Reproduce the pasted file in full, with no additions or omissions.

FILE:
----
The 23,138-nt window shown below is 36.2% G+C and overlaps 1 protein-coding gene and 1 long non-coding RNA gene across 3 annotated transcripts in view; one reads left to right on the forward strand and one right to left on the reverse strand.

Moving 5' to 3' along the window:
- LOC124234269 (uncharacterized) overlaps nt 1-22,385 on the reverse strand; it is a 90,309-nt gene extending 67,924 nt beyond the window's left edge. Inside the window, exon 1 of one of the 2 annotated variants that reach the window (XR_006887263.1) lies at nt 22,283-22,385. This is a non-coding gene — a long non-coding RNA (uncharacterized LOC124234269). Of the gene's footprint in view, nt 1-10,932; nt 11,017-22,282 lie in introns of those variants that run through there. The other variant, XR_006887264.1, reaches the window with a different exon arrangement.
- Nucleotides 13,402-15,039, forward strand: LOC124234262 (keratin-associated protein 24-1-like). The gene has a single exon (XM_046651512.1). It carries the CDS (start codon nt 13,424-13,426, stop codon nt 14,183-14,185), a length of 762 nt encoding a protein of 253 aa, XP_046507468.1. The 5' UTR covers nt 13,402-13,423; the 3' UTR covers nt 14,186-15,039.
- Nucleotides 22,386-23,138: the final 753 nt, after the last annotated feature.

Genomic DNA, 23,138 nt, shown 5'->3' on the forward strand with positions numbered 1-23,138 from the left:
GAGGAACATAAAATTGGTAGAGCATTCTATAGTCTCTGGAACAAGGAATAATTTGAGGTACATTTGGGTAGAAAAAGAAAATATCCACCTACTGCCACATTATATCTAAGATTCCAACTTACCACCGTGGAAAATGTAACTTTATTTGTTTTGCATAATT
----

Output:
The 23,138-nt window shown below is 36.2% G+C and overlaps 1 protein-coding gene and 1 long non-coding RNA gene across 3 annotated transcripts in view; one reads left to right on the forward strand and one right to left on the reverse strand.

Moving 5' to 3' along the window:
- LOC124234269 (uncharacterized) overlaps nt 1-22,385 on the reverse strand; it is a 90,309-nt gene extending 67,924 nt beyond the window's left edge. Inside the window, exon 1 of one of the 2 annotated variants that reach the window (XR_006887263.1) lies at nt 22,283-22,385. This is a non-coding gene — a long non-coding RNA (uncharacterized LOC124234269). Of the gene's footprint in view, nt 1-10,932; nt 11,017-22,282 lie in introns of those variants that run through there. The other variant, XR_006887264.1, reaches the window with a different exon arrangement.
- Nucleotides 13,402-15,039, forward strand: LOC124234262 (keratin-associated protein 24-1-like). The gene has a single exon (XM_046651512.1). It carries the CDS (start codon nt 13,424-13,426, stop codon nt 14,183-14,185), a length of 762 nt encoding a protein of 253 aa, XP_046507468.1. The 5' UTR covers nt 13,402-13,423; the 3' UTR covers nt 14,186-15,039.
- Nucleotides 22,386-23,138: the final 753 nt, after the last annotated feature.

Genomic DNA, 23,138 nt, shown 5'->3' on the forward strand with positions numbered 1-23,138 from the left:
GAGGAACATAAAATTGGTAGAGCATTCTATAGTCTCTGGAACAAGGAATAATTTGAGGTACATTTGGGTAGAAAAAGAAAATATCCACCTACTGCCACATTATATCTAAGATTCCAACTTACCACCGTGGAAAATGTAACTTTATTTGTTTTGCATAATT